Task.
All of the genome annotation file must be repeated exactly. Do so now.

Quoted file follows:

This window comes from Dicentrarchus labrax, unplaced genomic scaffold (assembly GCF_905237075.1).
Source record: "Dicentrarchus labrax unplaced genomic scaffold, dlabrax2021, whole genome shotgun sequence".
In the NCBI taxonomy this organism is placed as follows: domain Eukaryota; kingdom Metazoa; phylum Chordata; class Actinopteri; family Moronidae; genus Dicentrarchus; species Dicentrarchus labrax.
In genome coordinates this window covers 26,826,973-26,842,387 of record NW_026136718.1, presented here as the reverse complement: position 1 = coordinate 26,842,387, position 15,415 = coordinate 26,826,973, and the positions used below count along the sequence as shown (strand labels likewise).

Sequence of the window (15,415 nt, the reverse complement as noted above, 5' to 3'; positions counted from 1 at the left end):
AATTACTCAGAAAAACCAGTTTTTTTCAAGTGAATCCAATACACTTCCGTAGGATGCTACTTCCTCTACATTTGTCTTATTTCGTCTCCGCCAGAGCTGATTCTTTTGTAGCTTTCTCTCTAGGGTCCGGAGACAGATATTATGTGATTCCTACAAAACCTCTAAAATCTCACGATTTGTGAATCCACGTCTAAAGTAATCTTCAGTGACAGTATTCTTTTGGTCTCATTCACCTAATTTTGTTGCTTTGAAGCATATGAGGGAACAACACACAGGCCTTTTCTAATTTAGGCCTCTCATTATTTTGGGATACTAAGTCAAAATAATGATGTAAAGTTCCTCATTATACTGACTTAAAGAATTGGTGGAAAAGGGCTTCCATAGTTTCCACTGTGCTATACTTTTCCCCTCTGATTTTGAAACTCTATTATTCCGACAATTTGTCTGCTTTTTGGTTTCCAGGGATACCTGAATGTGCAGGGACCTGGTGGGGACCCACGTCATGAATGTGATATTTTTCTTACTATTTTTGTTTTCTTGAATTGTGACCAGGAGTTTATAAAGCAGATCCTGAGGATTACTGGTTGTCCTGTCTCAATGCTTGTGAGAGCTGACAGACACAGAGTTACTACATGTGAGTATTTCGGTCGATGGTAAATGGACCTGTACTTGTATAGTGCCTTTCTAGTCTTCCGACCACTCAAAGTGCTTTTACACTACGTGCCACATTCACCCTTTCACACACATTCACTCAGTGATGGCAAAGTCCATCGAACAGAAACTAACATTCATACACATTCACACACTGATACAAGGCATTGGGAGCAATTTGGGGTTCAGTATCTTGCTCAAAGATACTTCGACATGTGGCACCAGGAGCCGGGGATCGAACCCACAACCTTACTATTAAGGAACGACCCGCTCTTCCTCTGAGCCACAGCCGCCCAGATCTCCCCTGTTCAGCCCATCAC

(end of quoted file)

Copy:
This window comes from Dicentrarchus labrax, unplaced genomic scaffold (assembly GCF_905237075.1).
Source record: "Dicentrarchus labrax unplaced genomic scaffold, dlabrax2021, whole genome shotgun sequence".
In the NCBI taxonomy this organism is placed as follows: domain Eukaryota; kingdom Metazoa; phylum Chordata; class Actinopteri; family Moronidae; genus Dicentrarchus; species Dicentrarchus labrax.
In genome coordinates this window covers 26,826,973-26,842,387 of record NW_026136718.1, presented here as the reverse complement: position 1 = coordinate 26,842,387, position 15,415 = coordinate 26,826,973, and the positions used below count along the sequence as shown (strand labels likewise).

Sequence of the window (15,415 nt, the reverse complement as noted above, 5' to 3'; positions counted from 1 at the left end):
AATTACTCAGAAAAACCAGTTTTTTTCAAGTGAATCCAATACACTTCCGTAGGATGCTACTTCCTCTACATTTGTCTTATTTCGTCTCCGCCAGAGCTGATTCTTTTGTAGCTTTCTCTCTAGGGTCCGGAGACAGATATTATGTGATTCCTACAAAACCTCTAAAATCTCACGATTTGTGAATCCACGTCTAAAGTAATCTTCAGTGACAGTATTCTTTTGGTCTCATTCACCTAATTTTGTTGCTTTGAAGCATATGAGGGAACAACACACAGGCCTTTTCTAATTTAGGCCTCTCATTATTTTGGGATACTAAGTCAAAATAATGATGTAAAGTTCCTCATTATACTGACTTAAAGAATTGGTGGAAAAGGGCTTCCATAGTTTCCACTGTGCTATACTTTTCCCCTCTGATTTTGAAACTCTATTATTCCGACAATTTGTCTGCTTTTTGGTTTCCAGGGATACCTGAATGTGCAGGGACCTGGTGGGGACCCACGTCATGAATGTGATATTTTTCTTACTATTTTTGTTTTCTTGAATTGTGACCAGGAGTTTATAAAGCAGATCCTGAGGATTACTGGTTGTCCTGTCTCAATGCTTGTGAGAGCTGACAGACACAGAGTTACTACATGTGAGTATTTCGGTCGATGGTAAATGGACCTGTACTTGTATAGTGCCTTTCTAGTCTTCCGACCACTCAAAGTGCTTTTACACTACGTGCCACATTCACCCTTTCACACACATTCACTCAGTGATGGCAAAGTCCATCGAACAGAAACTAACATTCATACACATTCACACACTGATACAAGGCATTGGGAGCAATTTGGGGTTCAGTATCTTGCTCAAAGATACTTCGACATGTGGCACCAGGAGCCGGGGATCGAACCCACAACCTTACTATTAAGGAACGACCCGCTCTTCCTCTGAGCCACAGCCGCCCAGATCTCCCCTGTTCAGCCCATCAC